This bitting satirical article lays bare the absurd and unbiblical liberal hermeneutic that led the ELCA and other liberal denominations astray regarding homosexuality. Below are the opening few paragraphs of this brilliant piece.
Temple prostitution: a modest proposal
by Peter Speckhard, associate editor
November 2009 Forum Letter
Every now and then a new way of looking at things not only solves a problem but opens up unexpected opportunities for that one solution to lead to a whole host of related solutions. The recent decisions of the ELCA regarding homosexuality solved the problem faced by gay couples seeking church weddings. But even better, the new way of looking at the issue could solve several more perennial problems in the church with one grand innovation.
Facing our problems
What are the biggest problems, practical and theological, that Lutheran churches in America face today? I would submit the following:
—Inability to retain or reach out to young, single people, especially men. Think about it—on a typical Sunday in a typical Lutheran church, how many 28-year-old single men are sitting in the pews? How might we draw them in? What are their felt needs?
—Failure to use the gifts of the laity. Sure, it is easy to use the gifts of creative, educated, energetic, talented people. But many Christians are none of those things. Like the Little Drummer Boy, they have not much to offer. But if they sincerely, humbly, and faithfully offer whatever gifts they’ve been given, shouldn’t they expect their offering to meet the approval of their God?
—Declining revenue. Especially in a tough economy, we need new and creative ways to raise money if we’re adequately going to fund critical ministries such as feeding the hungry or blanketing Africa with condoms.
—Legalism. We can’t be a gospel-centered church with a do-this, don’t-do-that mentality. Legalism, a focus on rules and moralistic preaching have always threatened the freedom of the gospel.
—Biblicism. Too often we use selective proof-texts merely to maintain traditional opinions rather than really listening to the Spirit.
—Irrelevance. We need to address the real social needs in and of the world as it exists around us, not as it supposedly was in the 1950’s or how we might wish it were. We must face the joyful challenges of today.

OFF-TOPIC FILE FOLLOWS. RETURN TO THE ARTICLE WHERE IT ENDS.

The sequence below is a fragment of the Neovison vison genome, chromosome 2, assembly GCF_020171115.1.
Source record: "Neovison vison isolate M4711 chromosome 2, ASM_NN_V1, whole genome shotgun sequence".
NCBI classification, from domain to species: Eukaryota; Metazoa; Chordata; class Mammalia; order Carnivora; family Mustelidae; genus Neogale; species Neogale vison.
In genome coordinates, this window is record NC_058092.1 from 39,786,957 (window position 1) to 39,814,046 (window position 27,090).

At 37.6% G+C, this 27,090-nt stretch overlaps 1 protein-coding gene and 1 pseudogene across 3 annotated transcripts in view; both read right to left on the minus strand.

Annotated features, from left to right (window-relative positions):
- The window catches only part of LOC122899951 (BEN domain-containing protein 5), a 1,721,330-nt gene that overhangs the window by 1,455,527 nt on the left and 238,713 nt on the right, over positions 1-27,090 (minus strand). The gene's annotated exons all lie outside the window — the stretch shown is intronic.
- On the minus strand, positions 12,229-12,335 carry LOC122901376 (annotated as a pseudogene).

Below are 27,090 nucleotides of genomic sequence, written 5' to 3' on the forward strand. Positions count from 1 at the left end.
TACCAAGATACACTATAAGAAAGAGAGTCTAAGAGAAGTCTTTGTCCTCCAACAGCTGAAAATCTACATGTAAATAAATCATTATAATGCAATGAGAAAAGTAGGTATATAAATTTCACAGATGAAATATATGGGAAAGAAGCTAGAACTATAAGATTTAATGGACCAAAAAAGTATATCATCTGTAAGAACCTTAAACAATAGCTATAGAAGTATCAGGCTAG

—Worship without impact. Too often our worship is only a matter of words and music rather than an expression of radical freedom that encompasses the whole person.
Now imagine all those problems solved with one simple innovation. The answer: temple prostitution.
I know, I know. Outrageous and offensive. I can hear readers already dismissing the idea out of hand. And I admit that we may not be ready for it quite yet. But please hear me out on this.
First off, let’s address the common objections. Sure, there are a handful of Bible verses that might seem to condemn the practice. But all the condemnation of temple prostitution involves pagan practices or worship of false gods. The objectionable thing is the idolatry, not the physical act itself. Sanctified, faithful prostitution in service of the true God is a new thing. The Biblical writers never foresaw or contemplated sanctified, faithful, God-pleasing prostitution in the churches and thus never wrote about it. Attempts to find a Biblical injunction against the practice therefore fall short.
Secondly, let’s not cherry-pick verses selectively. We don’t stone disobedient children to death. We don’t refrain from pork or sodomy merely because this or that verse says we should. We have to look at the whole Biblical witness in light of the freedom we have in Christ. For example, God ordered Hosea to marry a prostitute. Such Biblical precedent offers interpretive nuance to seemingly black-and-white prohibitions.
Thirdly, Jesus himself seemed to have a soft spot for prostitutes. Many reputable scholars today think he may have been married to one. And Jesus showed radical inclusivit
Continue Reading at firstthings.com